Weekly Roundup

Fifty Year Later, In re Gault Continues to Inspire, The Huffington Post

Gerald Gault was a fifteen-year-old Arizona boy who was arrested in 1964 for making obscene phone calls to a neighbor. After a brief juvenile court hearing in which Gault was unrepresented by counsel, Gault was convicted and shipped off to a juvenile prison until his 21st birthday. Had he been an adult, the most severe penalty he could have received was a $50 fine and two months in jail.

Gault spoke not only to the problem of false confessions but also to increased risk of coerced confessions when youthful suspects are interrogated.

Schneider: Improving Foster Care Should Include Juvenile Justice Reforms, The Houston Chronicle

Each child who walks into my courtroom is unique, but most of them have a lot in common. Many have been scarred by childhood neglect and extreme trauma.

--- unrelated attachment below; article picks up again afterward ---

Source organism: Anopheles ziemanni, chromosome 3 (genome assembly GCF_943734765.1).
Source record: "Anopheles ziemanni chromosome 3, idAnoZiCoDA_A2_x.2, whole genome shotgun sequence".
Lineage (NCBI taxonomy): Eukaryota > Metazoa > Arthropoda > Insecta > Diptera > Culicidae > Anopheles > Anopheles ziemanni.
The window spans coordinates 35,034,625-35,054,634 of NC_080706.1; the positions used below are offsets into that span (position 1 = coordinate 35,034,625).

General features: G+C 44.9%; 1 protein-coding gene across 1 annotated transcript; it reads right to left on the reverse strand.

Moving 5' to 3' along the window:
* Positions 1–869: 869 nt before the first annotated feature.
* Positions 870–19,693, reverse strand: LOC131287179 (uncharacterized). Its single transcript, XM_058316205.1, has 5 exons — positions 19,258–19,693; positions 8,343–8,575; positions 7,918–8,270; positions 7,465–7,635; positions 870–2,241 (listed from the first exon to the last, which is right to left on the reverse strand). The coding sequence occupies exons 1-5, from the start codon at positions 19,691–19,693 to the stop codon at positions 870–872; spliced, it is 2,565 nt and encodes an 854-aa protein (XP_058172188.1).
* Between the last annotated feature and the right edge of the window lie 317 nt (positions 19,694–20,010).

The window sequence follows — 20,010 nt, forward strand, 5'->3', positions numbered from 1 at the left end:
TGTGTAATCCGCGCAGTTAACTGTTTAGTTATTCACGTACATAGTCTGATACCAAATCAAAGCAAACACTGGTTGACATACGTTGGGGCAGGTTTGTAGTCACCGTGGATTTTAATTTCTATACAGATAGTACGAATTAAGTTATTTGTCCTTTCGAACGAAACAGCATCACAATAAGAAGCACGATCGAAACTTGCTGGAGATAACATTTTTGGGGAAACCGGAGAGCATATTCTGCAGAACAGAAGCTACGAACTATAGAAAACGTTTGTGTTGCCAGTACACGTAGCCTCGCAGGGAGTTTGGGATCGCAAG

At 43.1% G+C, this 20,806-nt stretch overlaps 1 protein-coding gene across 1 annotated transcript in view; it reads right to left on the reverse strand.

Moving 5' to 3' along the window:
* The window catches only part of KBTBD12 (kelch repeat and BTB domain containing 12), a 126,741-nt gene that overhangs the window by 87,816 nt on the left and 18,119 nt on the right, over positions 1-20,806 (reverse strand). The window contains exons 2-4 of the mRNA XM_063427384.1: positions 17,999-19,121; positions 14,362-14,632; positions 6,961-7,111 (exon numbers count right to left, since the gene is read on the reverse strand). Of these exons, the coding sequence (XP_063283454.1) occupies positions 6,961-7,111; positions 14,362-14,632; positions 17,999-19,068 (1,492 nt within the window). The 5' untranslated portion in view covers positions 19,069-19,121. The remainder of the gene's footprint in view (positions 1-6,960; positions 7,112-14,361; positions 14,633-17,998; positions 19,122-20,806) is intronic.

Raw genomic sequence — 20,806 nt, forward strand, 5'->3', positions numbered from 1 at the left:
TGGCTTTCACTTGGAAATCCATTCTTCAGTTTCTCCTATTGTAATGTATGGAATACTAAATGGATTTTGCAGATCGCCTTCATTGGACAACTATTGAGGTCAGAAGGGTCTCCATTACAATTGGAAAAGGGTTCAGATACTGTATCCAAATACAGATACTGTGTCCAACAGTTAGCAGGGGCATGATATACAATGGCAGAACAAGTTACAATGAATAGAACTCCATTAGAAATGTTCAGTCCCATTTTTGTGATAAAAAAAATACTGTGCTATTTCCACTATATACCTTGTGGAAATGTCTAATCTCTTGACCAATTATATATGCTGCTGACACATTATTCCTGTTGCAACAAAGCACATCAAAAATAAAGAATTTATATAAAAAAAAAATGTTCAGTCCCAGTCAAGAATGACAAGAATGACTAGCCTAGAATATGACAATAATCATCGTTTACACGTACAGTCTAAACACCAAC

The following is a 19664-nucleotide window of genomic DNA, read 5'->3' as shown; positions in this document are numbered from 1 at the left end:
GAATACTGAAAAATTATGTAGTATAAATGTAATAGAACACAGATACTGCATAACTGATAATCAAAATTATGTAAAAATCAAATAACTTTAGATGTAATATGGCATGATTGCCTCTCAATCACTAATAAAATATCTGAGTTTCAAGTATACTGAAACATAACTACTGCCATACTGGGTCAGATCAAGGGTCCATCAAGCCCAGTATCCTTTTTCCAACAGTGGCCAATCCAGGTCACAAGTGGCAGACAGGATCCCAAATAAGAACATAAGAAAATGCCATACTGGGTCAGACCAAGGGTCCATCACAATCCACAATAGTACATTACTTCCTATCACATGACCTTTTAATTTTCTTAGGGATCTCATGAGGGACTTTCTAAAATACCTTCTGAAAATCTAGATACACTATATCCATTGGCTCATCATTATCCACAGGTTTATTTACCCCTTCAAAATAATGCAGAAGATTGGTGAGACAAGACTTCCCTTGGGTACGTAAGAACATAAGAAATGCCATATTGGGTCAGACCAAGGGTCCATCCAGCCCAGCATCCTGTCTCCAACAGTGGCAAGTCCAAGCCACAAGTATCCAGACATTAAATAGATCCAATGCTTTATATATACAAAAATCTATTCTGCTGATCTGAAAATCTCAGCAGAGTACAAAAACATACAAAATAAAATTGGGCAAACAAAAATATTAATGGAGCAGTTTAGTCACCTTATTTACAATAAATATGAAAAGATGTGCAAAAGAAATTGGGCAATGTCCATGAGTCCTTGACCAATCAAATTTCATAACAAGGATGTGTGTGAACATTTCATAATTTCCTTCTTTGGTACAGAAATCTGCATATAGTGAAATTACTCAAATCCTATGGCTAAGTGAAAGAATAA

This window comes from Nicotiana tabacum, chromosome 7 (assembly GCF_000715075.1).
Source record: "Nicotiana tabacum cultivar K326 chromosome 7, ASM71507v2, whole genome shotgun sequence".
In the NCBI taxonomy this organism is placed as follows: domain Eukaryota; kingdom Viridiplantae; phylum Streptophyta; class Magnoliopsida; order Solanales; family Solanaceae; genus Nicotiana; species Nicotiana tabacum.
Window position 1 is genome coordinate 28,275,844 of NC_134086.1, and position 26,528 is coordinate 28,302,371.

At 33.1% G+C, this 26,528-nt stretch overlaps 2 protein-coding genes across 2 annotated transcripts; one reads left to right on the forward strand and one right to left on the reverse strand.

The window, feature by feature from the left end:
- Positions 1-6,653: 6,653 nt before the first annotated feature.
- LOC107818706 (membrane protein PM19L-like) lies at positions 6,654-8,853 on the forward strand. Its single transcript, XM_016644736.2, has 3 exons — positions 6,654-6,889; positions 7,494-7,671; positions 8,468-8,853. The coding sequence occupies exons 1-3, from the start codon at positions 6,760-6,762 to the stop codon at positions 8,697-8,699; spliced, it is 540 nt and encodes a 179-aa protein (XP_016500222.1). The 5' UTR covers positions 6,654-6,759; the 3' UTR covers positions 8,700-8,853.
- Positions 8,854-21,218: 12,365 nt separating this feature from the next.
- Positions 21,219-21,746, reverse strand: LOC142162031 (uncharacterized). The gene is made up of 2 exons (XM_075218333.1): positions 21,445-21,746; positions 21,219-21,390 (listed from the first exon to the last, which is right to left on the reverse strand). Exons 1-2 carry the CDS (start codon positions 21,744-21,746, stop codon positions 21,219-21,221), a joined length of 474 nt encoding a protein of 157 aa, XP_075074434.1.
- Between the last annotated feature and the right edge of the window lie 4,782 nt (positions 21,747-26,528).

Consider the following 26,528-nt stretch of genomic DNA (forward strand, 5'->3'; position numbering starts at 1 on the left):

Some of these children come to my court by way of Child Protective Services (CPS) and the foster-care system that state lawmakers and Gov. Greg Abbott vowed to transform during the 2017 legislative session. Some of them come to my court by way of the juvenile-justice system. And, unfortunately, many Texas children first appear in court through a CPS case and then end up back in my courtroom as a juvenile offender.

Not So Special Ed, Texas Monthly

Since 2004, the percentage of kids in Texas schools receiving special-ed services has dropped well below the national average of 13 percent to 8.5 percent. The Texas Education Agency claims that this drastic drop is a result of commitment and better programs, along with a desire to stop schools from dumping minority kids, including non–English speakers, in special ed. But the federal government agreed with Rosenthal’s reporting when he asserted that the TEA arbitrarily assigned the 8.5 percent ceiling during the $1.1 billion state budget cuts required around fourteen years ago.

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